Demands for a public inquiry into the death of a pregnant Indian dentist in Ireland after she miscarried are to be taken to the European Court of Human Rights.
Praveen Halappanavar has instructed lawyers to bring a case to Strasbourg over the death of his wife Savita in Galway University Hospital in October.
A legal team is expected to meet early next week to decide on their approach.
Mr Halappanavar's solicitor Gerard O'Donnell said the case would be taken under article two of the European Convention of Human Rights.
"The difficulty is that we are seeking a public inquiry and the European court will of course wonder have we exhausted remedies here in Ireland first," he said.
It is understood that if the court agrees to hear arguments, it would be the first case of its kind against the Irish Government.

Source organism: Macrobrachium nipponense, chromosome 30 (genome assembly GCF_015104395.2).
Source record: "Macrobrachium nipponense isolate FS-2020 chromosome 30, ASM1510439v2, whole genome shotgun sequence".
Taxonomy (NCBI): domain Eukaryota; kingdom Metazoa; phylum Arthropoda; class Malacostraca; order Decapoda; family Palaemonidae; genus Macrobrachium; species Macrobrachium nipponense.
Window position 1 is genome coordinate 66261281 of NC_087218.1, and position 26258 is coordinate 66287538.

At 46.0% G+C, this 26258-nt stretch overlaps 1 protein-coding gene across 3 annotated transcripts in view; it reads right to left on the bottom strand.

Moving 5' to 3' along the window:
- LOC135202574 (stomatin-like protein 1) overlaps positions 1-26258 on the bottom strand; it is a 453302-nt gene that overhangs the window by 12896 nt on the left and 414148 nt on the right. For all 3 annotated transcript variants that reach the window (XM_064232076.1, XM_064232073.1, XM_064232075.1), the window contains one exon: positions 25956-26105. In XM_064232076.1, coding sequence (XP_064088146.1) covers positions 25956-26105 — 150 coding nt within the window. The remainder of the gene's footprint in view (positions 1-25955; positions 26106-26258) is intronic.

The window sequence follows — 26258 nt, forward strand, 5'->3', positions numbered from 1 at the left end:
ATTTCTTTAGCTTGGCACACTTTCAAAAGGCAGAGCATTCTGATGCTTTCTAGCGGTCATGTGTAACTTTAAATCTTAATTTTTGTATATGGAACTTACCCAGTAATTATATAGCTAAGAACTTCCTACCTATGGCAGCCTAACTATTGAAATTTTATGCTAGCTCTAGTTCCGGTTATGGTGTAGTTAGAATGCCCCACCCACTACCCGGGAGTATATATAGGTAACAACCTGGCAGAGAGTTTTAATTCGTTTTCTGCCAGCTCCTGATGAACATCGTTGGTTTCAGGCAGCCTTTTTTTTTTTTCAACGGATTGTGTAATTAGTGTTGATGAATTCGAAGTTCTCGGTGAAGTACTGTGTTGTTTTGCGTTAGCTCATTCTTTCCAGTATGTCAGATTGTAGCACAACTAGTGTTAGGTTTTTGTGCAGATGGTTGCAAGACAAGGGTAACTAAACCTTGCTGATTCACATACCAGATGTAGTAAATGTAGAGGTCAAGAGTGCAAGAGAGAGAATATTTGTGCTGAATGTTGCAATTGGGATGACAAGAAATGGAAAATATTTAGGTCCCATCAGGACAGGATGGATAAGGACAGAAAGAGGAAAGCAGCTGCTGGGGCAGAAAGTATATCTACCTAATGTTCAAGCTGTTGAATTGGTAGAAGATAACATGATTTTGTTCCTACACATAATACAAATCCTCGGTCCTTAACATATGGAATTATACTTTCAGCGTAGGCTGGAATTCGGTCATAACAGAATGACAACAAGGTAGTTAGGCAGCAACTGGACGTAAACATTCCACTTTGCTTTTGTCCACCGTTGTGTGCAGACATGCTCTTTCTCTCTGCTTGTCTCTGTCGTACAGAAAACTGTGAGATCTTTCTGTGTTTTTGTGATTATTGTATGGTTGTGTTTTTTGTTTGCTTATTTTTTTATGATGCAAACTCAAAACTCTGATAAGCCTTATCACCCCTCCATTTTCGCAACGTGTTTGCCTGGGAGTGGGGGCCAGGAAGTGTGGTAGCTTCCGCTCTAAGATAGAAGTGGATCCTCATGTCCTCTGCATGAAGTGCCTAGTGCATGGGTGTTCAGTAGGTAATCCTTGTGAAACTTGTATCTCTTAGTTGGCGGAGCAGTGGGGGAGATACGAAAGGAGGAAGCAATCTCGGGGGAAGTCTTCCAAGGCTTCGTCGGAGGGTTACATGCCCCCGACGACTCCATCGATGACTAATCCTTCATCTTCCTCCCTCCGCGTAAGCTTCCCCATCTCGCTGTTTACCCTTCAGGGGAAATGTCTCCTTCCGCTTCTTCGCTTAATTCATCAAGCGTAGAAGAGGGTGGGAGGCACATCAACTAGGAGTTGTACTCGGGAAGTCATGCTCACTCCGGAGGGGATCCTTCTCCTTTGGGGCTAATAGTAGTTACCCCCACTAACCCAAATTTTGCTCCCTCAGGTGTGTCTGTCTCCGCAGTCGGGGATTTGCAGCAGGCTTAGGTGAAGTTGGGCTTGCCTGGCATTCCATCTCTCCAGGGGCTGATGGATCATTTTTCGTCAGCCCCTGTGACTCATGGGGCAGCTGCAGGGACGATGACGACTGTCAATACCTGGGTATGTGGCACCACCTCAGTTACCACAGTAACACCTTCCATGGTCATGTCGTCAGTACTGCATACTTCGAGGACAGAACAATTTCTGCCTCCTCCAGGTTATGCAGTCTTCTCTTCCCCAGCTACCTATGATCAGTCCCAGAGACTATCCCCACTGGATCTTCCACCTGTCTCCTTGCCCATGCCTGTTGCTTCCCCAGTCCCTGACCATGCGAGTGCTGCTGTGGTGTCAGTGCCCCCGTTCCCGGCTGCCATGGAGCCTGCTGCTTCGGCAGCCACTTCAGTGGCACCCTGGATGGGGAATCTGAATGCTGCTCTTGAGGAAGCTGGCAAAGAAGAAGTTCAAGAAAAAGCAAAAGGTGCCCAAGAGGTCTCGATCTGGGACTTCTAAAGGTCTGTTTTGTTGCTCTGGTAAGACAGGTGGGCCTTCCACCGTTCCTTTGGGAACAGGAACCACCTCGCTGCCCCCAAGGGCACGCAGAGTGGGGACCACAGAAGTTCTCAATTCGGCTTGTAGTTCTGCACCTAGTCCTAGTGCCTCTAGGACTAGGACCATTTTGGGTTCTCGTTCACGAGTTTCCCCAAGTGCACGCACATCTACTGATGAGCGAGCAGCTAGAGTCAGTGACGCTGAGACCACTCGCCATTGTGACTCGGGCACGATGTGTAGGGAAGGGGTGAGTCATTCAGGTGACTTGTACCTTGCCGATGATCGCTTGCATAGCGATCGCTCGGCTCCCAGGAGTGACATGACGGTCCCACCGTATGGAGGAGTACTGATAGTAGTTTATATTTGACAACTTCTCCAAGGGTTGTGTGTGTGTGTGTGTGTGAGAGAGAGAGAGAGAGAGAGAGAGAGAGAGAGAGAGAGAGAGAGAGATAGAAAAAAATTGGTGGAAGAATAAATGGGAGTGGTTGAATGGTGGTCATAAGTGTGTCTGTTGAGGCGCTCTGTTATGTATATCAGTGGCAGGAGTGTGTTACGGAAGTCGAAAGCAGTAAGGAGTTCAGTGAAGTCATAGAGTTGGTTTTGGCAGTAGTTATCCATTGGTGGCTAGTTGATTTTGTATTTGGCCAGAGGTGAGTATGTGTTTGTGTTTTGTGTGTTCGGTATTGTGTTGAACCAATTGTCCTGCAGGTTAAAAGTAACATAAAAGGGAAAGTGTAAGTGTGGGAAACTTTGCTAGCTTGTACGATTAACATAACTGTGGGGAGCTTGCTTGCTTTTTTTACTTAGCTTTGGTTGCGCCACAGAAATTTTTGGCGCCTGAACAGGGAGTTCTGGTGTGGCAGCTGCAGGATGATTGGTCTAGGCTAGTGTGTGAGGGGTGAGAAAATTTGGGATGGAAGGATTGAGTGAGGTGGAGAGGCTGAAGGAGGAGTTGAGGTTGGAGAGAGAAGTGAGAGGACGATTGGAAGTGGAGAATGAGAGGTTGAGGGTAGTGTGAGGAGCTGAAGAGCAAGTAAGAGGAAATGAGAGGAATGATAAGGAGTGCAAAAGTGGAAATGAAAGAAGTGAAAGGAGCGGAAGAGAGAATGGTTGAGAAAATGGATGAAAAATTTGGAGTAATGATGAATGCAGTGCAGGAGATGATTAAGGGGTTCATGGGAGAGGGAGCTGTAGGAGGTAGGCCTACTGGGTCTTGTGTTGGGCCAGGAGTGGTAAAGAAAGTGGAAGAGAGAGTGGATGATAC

Mr Halappanavar has reiterated his refusal to co-operate with an internal clinical inquiry set up by the Health Service Executive (HSE) into his wife's death. He will also not work with an independent watchdog inquiry by the Health Information and Quality Authority (Hiqa). An inquest will be held in Galway.
"Him being a witness to everything that happened to his wife in hospital would be important for any report," Mr O'Donnell said. Under article two a person is entitled to an inquiry that is independent, effective, prompt and open to public scrutiny. They are usually carried out when there is a state connection to a death, as in a hospital or in custody.
Ms Halappanavar, 31, died on October 28, 17 weeks into her pregnancy. She miscarried and subsequently suffered septicaemia, and her husband claims that doctors refused to carry out an abortion because a foetal heartbeat was present. He says they were told Ireland "is a Catholic country".
The controversy has reignited divisive debates on abortion in Ireland with the Government committed to reforming a limited ban in certain circumstances where there is a risk to the mother's life.